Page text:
Choosing The Perfect Diamond Wedding Ring
The experts at Blue Nile share their advice for selecting the perfect diamond for your engagement or wedding ring.
Choosing the right diamond
For many people, a diamond is the largest purchase of their life. With that consideration, Blue Nile recognizes the importance of understanding exactly what you are buying. This guide simplifies the four Cs — cut, color, clarity, and carat weight, as well as diamond shapes and certifications. After reading this guide, you will be better prepared to choose the diamond that is right for you.
At least as important as diamond shape, the ring’s setting is what everyone glancing at your girl’s hand is going to notice. Is your wife-to-be a modern woman who appreciates sleek lines and minimalist style? If so, you might want to choose a contemporary setting for her diamond. If she’s more conservative and appreciates classic styles, you might want to go for a traditional diamond setting. If she’s a romantic, you could choose a vintage style for her finger. Another setting-related question to consider is whether you want to go for a solitaire, a setting with a diamond flanked with other stones, or a channel-set ring with diamonds circling the finger.
A timeless, classic setting that showcases a diamond like no other.
A modern variation on the solitaire, perfect for women with active lifestyles.
Eye-catching and elegant, channel-set diamonds are a popular choice.
Symbolizing the past, present and future, the three stone ring is a romantic choice.
This is the most personal aspect of choosing a ring. While the most popular shapes for diamonds in engagement rings are Round and Princess, other shapes include Oval, Emerald-cut, Marquise-cut, Radiant-cut, Pear-shaped, Asscher-cut and Heart-shaped. Figure out which shape suits your bride-to-be’s personality and lifestyle and choose accordingly. Of course, if you’re really stuck, you can always ask her friends or her family for advice.
With 58 facets, this is the most popular modern shape for its versatility and sparkle.
A trendy alternative to Round, the Princess shape is full of angles and facets.
The flattering and elegant Oval shape elongates even the shortest fingers.
A perfect shape for larger diamonds, this shape is all about glamour.
The 4 Cs of Diamonds
Now that you know what you want the ring to look like, it’s time to get technical. Before you choose the rock for the ring, you need to do your homework on diamonds and educate yourself on the all-important four Cs: Cut, Clarity, Color and Carat.
When jewelers refer to the cut of a diamond, they’re actually referring to the gem’s reflective qualities. A good cut is what gives a diamond its “bling-factor” – the quality that makes a diamond look like it is emitting light.
Diamonds are rated for clarity based on the lack of internal flaws, or inclusions: the fewer the flaws the more valuable the diamond. If a diamond features no internal or external flaws, it is granted the rating of FL or Flawless. Internally Flawless (IF) diamonds contain no internal flaws. Diamonds given this rating are beautiful, rare and valuable. At the other end of the scale, I1, I2 and I3 diamonds are all Included and feature noticeable flaws. The good news is that there are several tiers in between these, so if you’re looking for good value, choose a diamond with no inclusions visible to the unaided eye. Although it might not be flawless it can still be a stunning, clear diamond.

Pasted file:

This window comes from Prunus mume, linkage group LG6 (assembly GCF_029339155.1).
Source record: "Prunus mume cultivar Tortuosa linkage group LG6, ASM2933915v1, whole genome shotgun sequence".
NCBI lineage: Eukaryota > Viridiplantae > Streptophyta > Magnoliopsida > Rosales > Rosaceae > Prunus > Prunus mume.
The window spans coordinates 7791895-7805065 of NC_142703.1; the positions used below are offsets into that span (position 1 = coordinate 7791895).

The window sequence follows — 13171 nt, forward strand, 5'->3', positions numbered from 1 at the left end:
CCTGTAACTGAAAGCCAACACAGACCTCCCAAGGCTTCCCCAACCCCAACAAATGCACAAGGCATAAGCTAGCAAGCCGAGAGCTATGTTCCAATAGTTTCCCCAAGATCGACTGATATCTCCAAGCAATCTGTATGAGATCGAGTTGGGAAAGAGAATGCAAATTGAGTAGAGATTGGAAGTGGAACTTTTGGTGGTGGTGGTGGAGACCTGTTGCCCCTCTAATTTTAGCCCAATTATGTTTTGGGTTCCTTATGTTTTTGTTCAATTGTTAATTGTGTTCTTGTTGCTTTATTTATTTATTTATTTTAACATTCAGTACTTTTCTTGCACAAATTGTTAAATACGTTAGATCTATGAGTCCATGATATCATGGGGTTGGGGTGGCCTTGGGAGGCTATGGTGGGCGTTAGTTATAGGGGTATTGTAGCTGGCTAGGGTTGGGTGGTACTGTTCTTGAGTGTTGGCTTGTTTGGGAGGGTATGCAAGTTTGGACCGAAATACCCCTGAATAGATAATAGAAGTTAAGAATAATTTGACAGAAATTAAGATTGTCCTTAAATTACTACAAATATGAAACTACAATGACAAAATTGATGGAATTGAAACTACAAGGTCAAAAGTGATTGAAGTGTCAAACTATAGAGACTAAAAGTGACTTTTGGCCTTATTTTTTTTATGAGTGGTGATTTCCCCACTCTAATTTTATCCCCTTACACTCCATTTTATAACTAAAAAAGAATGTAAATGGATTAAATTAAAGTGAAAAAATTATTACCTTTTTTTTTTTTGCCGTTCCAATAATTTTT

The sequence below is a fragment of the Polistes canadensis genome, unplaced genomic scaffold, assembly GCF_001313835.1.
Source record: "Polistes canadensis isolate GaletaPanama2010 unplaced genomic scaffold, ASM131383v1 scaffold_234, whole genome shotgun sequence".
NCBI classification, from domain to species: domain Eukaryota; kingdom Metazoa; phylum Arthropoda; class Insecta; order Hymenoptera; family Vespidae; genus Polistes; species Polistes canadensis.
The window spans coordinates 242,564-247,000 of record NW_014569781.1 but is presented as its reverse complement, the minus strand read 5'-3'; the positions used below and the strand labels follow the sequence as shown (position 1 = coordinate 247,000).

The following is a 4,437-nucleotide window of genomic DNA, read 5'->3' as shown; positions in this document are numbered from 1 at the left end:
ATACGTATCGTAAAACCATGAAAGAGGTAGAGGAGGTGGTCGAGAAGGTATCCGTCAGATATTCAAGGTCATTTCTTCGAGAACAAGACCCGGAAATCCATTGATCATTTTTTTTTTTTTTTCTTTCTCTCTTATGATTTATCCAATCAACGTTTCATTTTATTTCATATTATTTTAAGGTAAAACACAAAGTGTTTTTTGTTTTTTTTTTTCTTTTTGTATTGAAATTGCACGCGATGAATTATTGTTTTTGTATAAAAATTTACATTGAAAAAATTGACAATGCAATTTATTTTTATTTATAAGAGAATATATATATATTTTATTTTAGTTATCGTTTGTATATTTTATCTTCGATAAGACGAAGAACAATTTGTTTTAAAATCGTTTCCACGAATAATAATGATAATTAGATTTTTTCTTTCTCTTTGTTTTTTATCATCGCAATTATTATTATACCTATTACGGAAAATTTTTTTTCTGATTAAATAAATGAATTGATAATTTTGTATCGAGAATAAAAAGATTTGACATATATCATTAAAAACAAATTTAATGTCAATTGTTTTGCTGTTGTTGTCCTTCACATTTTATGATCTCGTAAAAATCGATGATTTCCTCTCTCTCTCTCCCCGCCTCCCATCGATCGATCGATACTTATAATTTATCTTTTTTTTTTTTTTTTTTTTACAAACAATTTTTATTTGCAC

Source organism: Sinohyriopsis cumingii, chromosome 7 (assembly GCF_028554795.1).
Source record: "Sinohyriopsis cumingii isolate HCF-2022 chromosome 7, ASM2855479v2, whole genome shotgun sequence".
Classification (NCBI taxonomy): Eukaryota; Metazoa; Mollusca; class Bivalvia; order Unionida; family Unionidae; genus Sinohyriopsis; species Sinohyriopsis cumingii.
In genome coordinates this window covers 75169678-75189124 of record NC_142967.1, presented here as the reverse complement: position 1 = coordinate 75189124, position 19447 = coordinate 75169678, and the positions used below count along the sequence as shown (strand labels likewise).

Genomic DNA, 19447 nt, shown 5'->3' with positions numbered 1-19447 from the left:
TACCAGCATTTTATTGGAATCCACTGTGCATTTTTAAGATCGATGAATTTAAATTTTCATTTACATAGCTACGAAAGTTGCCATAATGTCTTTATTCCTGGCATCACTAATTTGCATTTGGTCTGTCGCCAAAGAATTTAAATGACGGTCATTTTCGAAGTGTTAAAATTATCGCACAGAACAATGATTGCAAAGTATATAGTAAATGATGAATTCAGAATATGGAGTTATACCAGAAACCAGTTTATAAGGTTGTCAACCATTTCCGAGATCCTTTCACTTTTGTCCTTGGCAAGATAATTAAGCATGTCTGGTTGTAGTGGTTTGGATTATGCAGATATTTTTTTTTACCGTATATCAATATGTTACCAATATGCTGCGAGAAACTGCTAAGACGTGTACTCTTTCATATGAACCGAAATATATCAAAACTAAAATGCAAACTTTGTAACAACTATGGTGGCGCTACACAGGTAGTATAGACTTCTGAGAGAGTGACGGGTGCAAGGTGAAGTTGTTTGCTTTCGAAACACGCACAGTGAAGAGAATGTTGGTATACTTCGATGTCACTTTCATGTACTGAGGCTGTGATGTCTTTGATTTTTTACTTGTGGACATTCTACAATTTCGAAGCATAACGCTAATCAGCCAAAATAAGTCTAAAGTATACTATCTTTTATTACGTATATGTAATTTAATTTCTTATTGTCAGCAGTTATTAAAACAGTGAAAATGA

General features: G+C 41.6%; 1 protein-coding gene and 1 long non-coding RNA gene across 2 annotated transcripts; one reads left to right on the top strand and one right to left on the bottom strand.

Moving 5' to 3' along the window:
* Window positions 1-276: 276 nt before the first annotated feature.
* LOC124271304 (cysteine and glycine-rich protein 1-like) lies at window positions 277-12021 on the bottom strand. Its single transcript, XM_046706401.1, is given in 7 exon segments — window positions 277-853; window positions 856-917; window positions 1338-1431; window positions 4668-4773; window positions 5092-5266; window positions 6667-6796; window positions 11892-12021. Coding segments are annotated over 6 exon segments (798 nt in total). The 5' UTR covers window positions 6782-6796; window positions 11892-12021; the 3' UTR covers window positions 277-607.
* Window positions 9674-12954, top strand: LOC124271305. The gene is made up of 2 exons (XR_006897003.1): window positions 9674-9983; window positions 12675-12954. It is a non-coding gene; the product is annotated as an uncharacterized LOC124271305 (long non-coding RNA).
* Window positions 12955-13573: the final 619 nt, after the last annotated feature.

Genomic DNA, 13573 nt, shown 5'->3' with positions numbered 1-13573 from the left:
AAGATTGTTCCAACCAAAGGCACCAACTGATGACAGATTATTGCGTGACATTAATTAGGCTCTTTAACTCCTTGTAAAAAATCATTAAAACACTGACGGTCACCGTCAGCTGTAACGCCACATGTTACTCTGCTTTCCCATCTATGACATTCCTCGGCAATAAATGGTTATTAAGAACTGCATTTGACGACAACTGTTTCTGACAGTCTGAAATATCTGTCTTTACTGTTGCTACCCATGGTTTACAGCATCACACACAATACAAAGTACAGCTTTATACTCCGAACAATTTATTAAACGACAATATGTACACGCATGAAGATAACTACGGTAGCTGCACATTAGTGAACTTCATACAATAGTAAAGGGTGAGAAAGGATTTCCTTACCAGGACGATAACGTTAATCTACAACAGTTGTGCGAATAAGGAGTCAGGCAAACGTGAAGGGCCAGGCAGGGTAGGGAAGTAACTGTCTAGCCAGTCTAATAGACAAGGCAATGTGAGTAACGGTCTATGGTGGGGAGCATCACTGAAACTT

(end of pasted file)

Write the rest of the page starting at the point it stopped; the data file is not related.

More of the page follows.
The most valuable diamonds are colorless, and are priced accordingly. Like other aspects of diamonds, color is provided a rating, this time from D to Z, with “D” diamonds being completely colorless and “Z” being cloudy and tinted. It is important to note that diamonds rated “K” through “Z” have enough color that it will be noticeable to the casual observer, particularly if the diamond is set in white gold or platinum. While colored diamonds, such as pink and yellow, are currently in vogue, thanks to the celebrities sporting them, the classic, sparkling ice-like rock will never go out of style. And don’t be fooled—these yellow diamonds aren’t “Z” grade recipients being passed off as a new look. Colored diamonds are graded on a separate scale from white diamonds.
Carat refers to the weight of the diamond. As larger diamonds are rarer than small ones, carat weight reflects the value of the diamond and is priced accordingly.
For this reason, the price of a diamond rises exponentially with carat weight, which explains why a two carat diamond is worth more than two one carat diamonds. The number associated with the carat weight is also what your bride-to-be’s friends will inquire about when gazing at the ring; however, there are other factors to consider besides bragging rights. For instance, what size is her ring finger? The smaller her finger, the larger the diamond will look.
Does she generally wear a lot of jewelry? If not, a large diamond may make her uncomfortable or concerned about damaging her ring if she knocks it or nicks it. Finally, make sure that you’re buying a diamond that makes sense for your budget. You want to start off your new life together on the right foot, not deep into debt.
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